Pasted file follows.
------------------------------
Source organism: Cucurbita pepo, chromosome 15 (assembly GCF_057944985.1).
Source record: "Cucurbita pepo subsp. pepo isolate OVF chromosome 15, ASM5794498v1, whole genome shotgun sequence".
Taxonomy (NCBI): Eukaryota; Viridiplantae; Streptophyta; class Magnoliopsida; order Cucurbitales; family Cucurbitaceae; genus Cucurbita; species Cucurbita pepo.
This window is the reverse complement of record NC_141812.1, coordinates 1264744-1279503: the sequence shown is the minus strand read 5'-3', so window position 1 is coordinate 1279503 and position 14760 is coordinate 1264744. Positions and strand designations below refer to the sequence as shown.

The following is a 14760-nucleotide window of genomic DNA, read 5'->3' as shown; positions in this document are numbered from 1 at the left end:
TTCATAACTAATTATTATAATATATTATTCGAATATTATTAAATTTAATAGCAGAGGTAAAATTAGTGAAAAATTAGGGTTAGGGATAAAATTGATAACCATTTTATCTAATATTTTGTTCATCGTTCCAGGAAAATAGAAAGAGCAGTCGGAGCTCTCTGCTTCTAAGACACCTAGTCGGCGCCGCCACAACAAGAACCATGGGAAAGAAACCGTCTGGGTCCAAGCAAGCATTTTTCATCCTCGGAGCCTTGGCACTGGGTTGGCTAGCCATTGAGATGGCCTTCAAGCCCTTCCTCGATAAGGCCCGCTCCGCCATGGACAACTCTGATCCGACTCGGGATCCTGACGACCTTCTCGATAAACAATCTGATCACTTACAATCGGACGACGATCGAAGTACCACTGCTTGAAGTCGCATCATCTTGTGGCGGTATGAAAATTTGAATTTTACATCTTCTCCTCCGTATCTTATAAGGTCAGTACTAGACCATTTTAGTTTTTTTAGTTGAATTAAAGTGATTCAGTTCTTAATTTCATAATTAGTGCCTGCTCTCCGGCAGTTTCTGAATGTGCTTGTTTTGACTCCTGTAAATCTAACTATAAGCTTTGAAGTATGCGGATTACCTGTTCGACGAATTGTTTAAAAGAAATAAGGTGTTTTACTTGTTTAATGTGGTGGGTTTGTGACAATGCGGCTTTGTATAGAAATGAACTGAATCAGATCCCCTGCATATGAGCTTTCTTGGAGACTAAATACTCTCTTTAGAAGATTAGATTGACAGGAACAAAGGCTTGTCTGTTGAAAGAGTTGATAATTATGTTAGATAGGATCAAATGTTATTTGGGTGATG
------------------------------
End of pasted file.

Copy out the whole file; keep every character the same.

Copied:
Source organism: Cucurbita pepo, chromosome 15 (assembly GCF_057944985.1).
Source record: "Cucurbita pepo subsp. pepo isolate OVF chromosome 15, ASM5794498v1, whole genome shotgun sequence".
Taxonomy (NCBI): Eukaryota; Viridiplantae; Streptophyta; class Magnoliopsida; order Cucurbitales; family Cucurbitaceae; genus Cucurbita; species Cucurbita pepo.
This window is the reverse complement of record NC_141812.1, coordinates 1264744-1279503: the sequence shown is the minus strand read 5'-3', so window position 1 is coordinate 1279503 and position 14760 is coordinate 1264744. Positions and strand designations below refer to the sequence as shown.

The following is a 14760-nucleotide window of genomic DNA, read 5'->3' as shown; positions in this document are numbered from 1 at the left end:
TTCATAACTAATTATTATAATATATTATTCGAATATTATTAAATTTAATAGCAGAGGTAAAATTAGTGAAAAATTAGGGTTAGGGATAAAATTGATAACCATTTTATCTAATATTTTGTTCATCGTTCCAGGAAAATAGAAAGAGCAGTCGGAGCTCTCTGCTTCTAAGACACCTAGTCGGCGCCGCCACAACAAGAACCATGGGAAAGAAACCGTCTGGGTCCAAGCAAGCATTTTTCATCCTCGGAGCCTTGGCACTGGGTTGGCTAGCCATTGAGATGGCCTTCAAGCCCTTCCTCGATAAGGCCCGCTCCGCCATGGACAACTCTGATCCGACTCGGGATCCTGACGACCTTCTCGATAAACAATCTGATCACTTACAATCGGACGACGATCGAAGTACCACTGCTTGAAGTCGCATCATCTTGTGGCGGTATGAAAATTTGAATTTTACATCTTCTCCTCCGTATCTTATAAGGTCAGTACTAGACCATTTTAGTTTTTTTAGTTGAATTAAAGTGATTCAGTTCTTAATTTCATAATTAGTGCCTGCTCTCCGGCAGTTTCTGAATGTGCTTGTTTTGACTCCTGTAAATCTAACTATAAGCTTTGAAGTATGCGGATTACCTGTTCGACGAATTGTTTAAAAGAAATAAGGTGTTTTACTTGTTTAATGTGGTGGGTTTGTGACAATGCGGCTTTGTATAGAAATGAACTGAATCAGATCCCCTGCATATGAGCTTTCTTGGAGACTAAATACTCTCTTTAGAAGATTAGATTGACAGGAACAAAGGCTTGTCTGTTGAAAGAGTTGATAATTATGTTAGATAGGATCAAATGTTATTTGGGTGATG